Independence Day is the worst of times and the best of times for Hyatt Kirwin. She was injured in a horrific Fourth of July boating accident in 2014. Unaware that she was climbing back aboard, the driver engaged the propeller, leaving Hyatt with five lacerations between her knee and ankle and her shin bone exposed. Unconscious, she was rushed to MUSC and awakened to find out that her tibia (the large bone of the shin) was shattered. She feared she would lose her leg. She was also afraid the disability would prevent her from starting her first job as a teacher.
Dr. Langdon Hartsock, a nationally renowned trauma surgeon, calmed Kirwin and assured her that she would get the best care. And even though the injury was severe, she would not lose her leg. He performed a complex surgery that day and an external fixator -- a device providing rigid immobilization with a rod on the outside of the leg – was put in. After surgery, Hyatt went home on crutches.
The Musculoskeletal Institute at MUSC Health uses an interdisciplinary approach to patient care. When Hyatt returned to MUSC in September, she had a skin graft performed by plastic surgeon Dr. Jason Ulm. Hyatt would return to MUSC again in October to have a titanium rod inserted from her knee to her ankle. After follow-up visits during the next year, Dr. Hartsock said she was healing well and could start putting weight on it. Kirwin was diligent with her physical therapy and on July 4, 2015 – her one-year anniversary of the accident – she took her first steps.
“Dr. Hartsock told me how it was, but in a way I could follow, and it never scared me. I knew after talking to him that I would be okay, and what I would have to do to walk again,” says Kirwin. “Every time someone would ask me or my parents who my surgeon was, we said Dr. Hartsock, and they replied ‘Oh you are in the best hands.’”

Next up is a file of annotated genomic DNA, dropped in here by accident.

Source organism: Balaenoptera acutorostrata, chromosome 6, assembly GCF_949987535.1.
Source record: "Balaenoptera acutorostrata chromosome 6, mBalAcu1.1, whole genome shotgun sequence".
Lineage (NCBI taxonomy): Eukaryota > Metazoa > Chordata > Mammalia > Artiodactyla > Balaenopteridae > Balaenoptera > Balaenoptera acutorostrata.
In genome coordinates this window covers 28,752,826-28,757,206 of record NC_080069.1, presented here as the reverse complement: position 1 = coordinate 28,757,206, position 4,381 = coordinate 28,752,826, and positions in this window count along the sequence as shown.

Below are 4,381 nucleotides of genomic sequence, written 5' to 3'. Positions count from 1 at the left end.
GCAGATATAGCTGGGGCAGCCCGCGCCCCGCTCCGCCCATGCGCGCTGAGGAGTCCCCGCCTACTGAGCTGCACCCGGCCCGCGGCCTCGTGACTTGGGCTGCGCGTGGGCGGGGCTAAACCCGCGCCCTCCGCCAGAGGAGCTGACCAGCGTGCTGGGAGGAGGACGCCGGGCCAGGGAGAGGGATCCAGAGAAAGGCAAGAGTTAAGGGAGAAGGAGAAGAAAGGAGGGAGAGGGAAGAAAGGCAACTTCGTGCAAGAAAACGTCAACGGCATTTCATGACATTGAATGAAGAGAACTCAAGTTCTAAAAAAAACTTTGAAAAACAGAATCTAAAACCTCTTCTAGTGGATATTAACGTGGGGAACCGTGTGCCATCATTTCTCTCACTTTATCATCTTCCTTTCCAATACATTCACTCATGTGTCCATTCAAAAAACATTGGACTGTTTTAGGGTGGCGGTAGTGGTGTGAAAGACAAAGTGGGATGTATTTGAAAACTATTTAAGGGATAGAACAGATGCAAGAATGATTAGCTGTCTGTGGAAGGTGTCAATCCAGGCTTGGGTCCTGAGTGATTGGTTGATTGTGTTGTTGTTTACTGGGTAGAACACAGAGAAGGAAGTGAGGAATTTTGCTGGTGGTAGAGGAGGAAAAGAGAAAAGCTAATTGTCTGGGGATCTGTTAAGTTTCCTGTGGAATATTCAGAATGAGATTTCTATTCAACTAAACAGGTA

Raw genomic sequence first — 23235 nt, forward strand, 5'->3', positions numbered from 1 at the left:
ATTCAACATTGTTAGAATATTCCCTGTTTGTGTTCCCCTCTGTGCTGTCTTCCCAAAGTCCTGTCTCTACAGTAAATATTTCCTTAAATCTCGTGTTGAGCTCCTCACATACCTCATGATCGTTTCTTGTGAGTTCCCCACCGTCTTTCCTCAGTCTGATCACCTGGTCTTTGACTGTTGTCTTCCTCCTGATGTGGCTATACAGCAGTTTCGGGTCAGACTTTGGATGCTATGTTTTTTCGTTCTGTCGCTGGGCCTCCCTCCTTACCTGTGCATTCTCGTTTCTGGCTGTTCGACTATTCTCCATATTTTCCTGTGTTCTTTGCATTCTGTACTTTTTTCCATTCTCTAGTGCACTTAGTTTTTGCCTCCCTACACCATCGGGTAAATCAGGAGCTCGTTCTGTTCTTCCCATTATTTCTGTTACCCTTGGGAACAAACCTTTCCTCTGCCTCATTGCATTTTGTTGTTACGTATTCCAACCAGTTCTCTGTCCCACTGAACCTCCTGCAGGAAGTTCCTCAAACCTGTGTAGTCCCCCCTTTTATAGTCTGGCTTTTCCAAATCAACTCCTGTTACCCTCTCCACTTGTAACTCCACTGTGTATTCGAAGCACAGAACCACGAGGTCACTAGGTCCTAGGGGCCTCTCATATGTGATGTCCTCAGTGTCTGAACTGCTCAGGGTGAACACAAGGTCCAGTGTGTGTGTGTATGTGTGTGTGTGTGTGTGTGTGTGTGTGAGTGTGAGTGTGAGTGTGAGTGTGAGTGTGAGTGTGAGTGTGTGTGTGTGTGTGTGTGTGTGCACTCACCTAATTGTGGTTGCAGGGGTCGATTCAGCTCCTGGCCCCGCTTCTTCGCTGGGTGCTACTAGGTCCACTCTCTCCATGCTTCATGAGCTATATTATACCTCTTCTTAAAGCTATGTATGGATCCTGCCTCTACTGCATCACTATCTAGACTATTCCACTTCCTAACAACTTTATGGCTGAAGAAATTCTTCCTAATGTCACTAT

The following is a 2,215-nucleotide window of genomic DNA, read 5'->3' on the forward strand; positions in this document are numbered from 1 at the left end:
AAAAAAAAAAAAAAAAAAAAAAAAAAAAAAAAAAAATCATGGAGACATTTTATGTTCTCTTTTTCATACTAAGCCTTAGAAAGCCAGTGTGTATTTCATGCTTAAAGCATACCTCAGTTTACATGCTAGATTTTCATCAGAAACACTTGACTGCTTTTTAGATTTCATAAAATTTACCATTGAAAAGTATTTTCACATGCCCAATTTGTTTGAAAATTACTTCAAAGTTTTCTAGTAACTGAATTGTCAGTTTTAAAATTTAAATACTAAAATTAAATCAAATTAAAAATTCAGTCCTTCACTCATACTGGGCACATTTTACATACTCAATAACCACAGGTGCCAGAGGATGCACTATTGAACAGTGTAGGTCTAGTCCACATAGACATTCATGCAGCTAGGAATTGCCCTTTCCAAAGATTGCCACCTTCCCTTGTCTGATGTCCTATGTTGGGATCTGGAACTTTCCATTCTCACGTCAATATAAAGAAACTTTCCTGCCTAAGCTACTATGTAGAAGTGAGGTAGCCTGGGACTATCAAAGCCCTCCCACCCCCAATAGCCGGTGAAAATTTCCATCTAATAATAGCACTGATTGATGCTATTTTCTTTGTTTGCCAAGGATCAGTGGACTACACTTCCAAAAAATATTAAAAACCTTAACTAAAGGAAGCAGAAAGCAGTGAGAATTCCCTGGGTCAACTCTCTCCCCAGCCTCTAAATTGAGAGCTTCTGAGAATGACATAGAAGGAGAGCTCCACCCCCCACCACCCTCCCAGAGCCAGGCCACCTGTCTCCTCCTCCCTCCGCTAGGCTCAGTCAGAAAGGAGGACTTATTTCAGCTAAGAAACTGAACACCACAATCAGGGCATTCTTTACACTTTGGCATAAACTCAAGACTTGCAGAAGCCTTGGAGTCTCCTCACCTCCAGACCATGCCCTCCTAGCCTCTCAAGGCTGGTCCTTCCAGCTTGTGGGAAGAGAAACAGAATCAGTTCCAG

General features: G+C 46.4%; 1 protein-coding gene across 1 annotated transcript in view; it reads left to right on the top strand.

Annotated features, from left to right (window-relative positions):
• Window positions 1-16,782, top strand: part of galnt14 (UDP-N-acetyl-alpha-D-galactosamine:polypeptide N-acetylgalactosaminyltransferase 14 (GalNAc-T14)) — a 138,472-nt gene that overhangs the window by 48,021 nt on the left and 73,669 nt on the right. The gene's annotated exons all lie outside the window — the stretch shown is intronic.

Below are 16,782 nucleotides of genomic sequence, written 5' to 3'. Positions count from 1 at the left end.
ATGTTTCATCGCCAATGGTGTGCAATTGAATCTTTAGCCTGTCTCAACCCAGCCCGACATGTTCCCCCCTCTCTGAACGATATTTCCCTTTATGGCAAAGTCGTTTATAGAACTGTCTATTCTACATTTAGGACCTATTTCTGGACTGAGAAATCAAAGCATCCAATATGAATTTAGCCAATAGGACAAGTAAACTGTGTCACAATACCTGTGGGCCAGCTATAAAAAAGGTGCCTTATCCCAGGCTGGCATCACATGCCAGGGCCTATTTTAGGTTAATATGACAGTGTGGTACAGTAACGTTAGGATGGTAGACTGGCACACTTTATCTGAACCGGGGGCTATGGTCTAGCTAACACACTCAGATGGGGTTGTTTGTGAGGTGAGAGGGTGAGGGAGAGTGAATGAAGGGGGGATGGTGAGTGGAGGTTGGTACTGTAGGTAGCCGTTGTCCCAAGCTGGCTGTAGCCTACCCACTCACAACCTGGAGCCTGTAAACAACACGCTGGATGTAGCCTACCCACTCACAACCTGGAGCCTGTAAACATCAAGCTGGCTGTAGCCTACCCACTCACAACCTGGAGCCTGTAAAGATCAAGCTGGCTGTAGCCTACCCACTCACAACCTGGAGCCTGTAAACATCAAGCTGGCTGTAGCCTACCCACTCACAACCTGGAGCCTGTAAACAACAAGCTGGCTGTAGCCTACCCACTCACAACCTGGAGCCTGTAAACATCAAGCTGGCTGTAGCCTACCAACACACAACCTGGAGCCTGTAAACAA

In June, 2016, two years after the accident, Kirwin returned to MUSC and got the rod and screws out.
Dr. Hartsock says of the surgery, “She had multiple surgeries. Obviously, the first one was the most dramatic, in which we decided that we could save her leg. Fortunately, the propeller had not damaged any critical nerves or arteries. She was very lucky!”
Her surgery was done in stages. The first called for surgically cleaning her multiple wounds and applying the external fixation. She then had a muscle flap and skin graft to close the wounds. Once the doctor was sure there was no infection, Kirwin had a plate and bone graft to get the bone to heal. More than a year later, the plate came out.
“She has been remarkably patient. It was a process for her and her family. They had to deal with the shock and, of course, the terrible pain and multiple surgeries. I don't think anything she and her family had previously experienced could have prepared them for what happened”, says Dr. Hartsock. “She was fortunate in that she did not have any complications or setbacks.”
Dr. Ulm adds, “Hyatt remained extremely brave and positive throughout her difficult recovery. Although she suffered a devastating injury, her bravery and her family’s support led to a remarkable recovery.”
“Dr. Hartsock made me feel comfortable. We trusted him. I loved everyone at MUSC. Dr. Ulm and Physician Assistant Stacey Rothwell were amazing, as was all of the staff. In January of 2016, I was able to get back to teaching,” Kirwin says. “The school had held my position. I am now back to enjoying tennis and also walking my dog. Believe it or not, I have gotten back out on the water!”